# Real World Issues in the Implementation of Efficient Photochemical Chemistry Solvers

Thursday, March 16, 2000 - 4:30pm - 5:00pm

Keller 3-180

Ralph Morris (ENVIRON Corporation)

Joint work with Greg Yarwood.

Numerically solving a photochemical kinetic mechanism is a computational demanding task because photochemistry is a stiff system. The stiffness is due to the wide range of time constants in photochemistry; from micro-seconds for fast reacting radicals, to minutes for other key species (e.g., ozone), to days for more stable compounds (e.g., Carbon Monoxide). Photochemical box models tend to use the GEAR/LSODE predictor/corrector (Adams-Bashford) method that uses a history of the solution to explicitly solve the equations for all species. However, in three-dimensional grid model, such methods are too slow and typically the fast- reacting radicals are solved using steady-state approximation and a faster numerical scheme is used to solve for the less stiff species (e.g., Crank-Nicholson). In the past, the photochemistry solution required a majority (approximately 80%) of the computational requirements in a three- dimensional photochemical grid model (e.g., the EPA UAM). More recently, for its Comprehensive Air-quality Model with extensions (CAMx) photochemical grid model, ENVIRON developed an adaptive hybrid fast solver for solving the chemical kinetics that runs approximately 10 times faster than standard chemistry solvers (e.g., the Crank-Nicholson scheme in the UAM). The fast solver is coded with a chemical mechanism compiler (CMC) that reads in a chemical mechanism and writes Fortran code of the solution scheme using the fast solver technology. The CAMx CMC and fast solver has been used with several different forms of the Carbon Bond Mechanism (e.g., CBM-IV and CBM99). For the implementation of the SPARC97 mechanism in CAMx, the CMC was used to compile the SPARC97 chemistry into the fast solver solution scheme. However, it became apparent that some of the fast solver numerical solution procedures were not appropriate for use with the SPARC97. In particular, because the SAPRC97 chemical mechanism contains many more radical species many of which are very similar to each other they frequently become co-linear so that the matrix manipulations used to solve for the radical concentrations become indeterminate. Thus, the implementation of the SAPRC97 chemistry in CAMx required using an alternative solver, the Implicit/Explicit Hybrid (IEH) solver. This discussion will detail the techniques behind the adaptive hybrid fast solver and comparisons with solutions using the IEH and GEAR/LSODE solvers. The hands-on experiences in tailoring the chemical numerical solution scheme to the chemical mechanism for use in three-dimensional grid models is also discussed.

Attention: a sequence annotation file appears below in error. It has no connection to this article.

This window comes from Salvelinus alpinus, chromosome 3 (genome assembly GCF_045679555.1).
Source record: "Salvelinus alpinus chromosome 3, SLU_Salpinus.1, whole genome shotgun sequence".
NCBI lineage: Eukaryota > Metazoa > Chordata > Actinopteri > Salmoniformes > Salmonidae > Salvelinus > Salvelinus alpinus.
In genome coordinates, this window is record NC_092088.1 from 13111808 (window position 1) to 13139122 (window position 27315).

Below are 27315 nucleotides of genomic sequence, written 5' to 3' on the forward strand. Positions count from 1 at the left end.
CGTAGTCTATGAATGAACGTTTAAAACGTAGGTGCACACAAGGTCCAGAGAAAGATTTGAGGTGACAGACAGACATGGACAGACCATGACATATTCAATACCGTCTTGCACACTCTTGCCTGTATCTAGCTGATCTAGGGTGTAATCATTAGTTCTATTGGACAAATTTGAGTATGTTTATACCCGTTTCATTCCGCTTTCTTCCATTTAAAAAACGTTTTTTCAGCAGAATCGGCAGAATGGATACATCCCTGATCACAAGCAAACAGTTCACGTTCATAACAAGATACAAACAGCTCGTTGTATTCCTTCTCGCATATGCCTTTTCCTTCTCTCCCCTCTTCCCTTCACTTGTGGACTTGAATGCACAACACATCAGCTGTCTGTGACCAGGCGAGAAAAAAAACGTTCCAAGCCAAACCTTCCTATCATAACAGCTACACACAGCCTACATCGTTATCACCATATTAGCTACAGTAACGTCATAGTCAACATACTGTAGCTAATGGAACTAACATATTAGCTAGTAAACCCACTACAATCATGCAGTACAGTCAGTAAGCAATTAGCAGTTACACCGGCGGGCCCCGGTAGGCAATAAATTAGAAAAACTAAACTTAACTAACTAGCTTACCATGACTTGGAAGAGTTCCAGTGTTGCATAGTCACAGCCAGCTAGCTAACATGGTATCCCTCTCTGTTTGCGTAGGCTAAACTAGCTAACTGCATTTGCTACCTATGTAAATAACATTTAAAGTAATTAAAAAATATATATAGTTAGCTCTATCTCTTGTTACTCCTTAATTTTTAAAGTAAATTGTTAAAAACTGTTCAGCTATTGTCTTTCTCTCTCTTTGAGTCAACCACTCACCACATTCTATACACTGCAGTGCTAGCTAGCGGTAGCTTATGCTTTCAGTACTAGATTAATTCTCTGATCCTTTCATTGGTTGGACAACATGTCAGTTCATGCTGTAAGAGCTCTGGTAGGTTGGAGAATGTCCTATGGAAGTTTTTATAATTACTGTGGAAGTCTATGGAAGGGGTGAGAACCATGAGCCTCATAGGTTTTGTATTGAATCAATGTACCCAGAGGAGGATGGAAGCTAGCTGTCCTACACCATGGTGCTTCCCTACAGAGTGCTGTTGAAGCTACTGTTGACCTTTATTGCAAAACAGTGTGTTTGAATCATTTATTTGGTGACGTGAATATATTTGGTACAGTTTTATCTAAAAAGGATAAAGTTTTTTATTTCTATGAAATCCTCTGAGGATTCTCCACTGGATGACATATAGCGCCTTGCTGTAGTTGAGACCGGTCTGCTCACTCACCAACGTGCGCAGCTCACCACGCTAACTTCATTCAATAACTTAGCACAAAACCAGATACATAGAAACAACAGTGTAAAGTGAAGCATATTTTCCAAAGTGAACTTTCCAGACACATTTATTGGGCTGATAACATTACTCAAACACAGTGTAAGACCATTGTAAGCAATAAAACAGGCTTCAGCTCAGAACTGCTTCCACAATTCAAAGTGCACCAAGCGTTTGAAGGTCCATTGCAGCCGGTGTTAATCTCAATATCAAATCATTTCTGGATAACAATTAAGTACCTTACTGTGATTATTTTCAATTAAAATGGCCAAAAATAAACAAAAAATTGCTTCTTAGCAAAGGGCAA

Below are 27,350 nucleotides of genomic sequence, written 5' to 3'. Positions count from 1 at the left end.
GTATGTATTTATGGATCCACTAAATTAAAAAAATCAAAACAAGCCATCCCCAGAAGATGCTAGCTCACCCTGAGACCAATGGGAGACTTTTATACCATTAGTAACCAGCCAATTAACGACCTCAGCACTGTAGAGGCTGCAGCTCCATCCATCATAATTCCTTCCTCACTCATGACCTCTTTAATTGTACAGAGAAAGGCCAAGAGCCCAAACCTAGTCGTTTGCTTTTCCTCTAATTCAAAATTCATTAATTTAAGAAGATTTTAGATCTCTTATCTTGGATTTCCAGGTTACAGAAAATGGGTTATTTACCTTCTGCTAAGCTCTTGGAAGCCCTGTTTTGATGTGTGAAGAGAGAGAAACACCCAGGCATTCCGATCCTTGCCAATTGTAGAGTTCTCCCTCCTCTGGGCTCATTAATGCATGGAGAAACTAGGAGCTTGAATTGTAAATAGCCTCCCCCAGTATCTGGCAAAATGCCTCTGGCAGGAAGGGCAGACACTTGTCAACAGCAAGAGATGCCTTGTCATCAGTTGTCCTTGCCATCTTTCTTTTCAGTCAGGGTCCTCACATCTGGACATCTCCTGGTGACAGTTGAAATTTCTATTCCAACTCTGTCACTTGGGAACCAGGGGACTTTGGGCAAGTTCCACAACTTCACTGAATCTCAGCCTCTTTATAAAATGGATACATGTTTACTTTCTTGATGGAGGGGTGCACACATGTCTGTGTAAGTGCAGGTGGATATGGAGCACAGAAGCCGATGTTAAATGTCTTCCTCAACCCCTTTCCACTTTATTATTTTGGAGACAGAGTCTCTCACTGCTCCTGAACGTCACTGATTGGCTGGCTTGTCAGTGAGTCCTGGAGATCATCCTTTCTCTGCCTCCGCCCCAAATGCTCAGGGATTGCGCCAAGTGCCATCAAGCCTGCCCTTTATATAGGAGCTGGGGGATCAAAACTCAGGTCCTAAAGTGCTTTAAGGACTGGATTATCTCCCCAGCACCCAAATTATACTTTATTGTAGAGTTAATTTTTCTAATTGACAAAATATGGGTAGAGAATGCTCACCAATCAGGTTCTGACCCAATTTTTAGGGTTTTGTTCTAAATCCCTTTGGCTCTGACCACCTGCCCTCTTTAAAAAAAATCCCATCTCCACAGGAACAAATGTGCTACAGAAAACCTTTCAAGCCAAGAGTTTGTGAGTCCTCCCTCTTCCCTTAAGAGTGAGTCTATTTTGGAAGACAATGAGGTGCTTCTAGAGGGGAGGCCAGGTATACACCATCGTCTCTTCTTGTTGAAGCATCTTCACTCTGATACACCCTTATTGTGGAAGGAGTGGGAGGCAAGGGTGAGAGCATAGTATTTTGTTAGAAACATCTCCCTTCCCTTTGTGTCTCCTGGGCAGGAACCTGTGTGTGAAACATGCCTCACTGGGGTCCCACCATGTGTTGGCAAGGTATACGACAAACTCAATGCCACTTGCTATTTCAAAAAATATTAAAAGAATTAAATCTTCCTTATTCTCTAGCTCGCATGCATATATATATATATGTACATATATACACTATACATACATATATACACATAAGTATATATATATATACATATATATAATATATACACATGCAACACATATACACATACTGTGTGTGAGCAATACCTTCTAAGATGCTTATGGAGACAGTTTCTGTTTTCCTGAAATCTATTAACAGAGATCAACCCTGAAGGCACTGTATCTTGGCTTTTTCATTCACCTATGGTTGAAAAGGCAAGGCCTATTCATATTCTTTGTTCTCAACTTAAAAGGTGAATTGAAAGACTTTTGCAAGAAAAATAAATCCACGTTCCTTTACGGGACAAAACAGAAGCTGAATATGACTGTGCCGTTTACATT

Numerically solving a photochemical kinetic mechanism is a computational demanding task because photochemistry is a stiff system. The stiffness is due to the wide range of time constants in photochemistry; from micro-seconds for fast reacting radicals, to minutes for other key species (e.g., ozone), to days for more stable compounds (e.g., Carbon Monoxide). Photochemical box models tend to use the GEAR/LSODE predictor/corrector (Adams-Bashford) method that uses a history of the solution to explicitly solve the equations for all species. However, in three-dimensional grid model, such methods are too slow and typically the fast- reacting radicals are solved using steady-state approximation and a faster numerical scheme is used to solve for the less stiff species (e.g., Crank-Nicholson). In the past, the photochemistry solution required a majority (approximately 80%) of the computational requirements in a three- dimensional photochemical grid model (e.g., the EPA UAM). More recently, for its Comprehensive Air-quality Model with extensions (CAMx) photochemical grid model, ENVIRON developed an adaptive hybrid fast solver for solving the chemical kinetics that runs approximately 10 times faster than standard chemistry solvers (e.g., the Crank-Nicholson scheme in the UAM). The fast solver is coded with a chemical mechanism compiler (CMC) that reads in a chemical mechanism and writes Fortran code of the solution scheme using the fast solver technology. The CAMx CMC and fast solver has been used with several different forms of the Carbon Bond Mechanism (e.g., CBM-IV and CBM99). For the implementation of the SPARC97 mechanism in CAMx, the CMC was used to compile the SPARC97 chemistry into the fast solver solution scheme. However, it became apparent that some of the fast solver numerical solution procedures were not appropriate for use with the SPARC97. In particular, because the SAPRC97 chemical mechanism contains many more radical species many of which are very similar to each other they frequently become co-linear so that the matrix manipulations used to solve for the radical concentrations become indeterminate. Thus, the implementation of the SAPRC97 chemistry in CAMx required using an alternative solver, the Implicit/Explicit Hybrid (IEH) solver. This discussion will detail the techniques behind the adaptive hybrid fast solver and comparisons with solutions using the IEH and GEAR/LSODE solvers. The hands-on experiences in tailoring the chemical numerical solution scheme to the chemical mechanism for use in three-dimensional grid models is also discussed.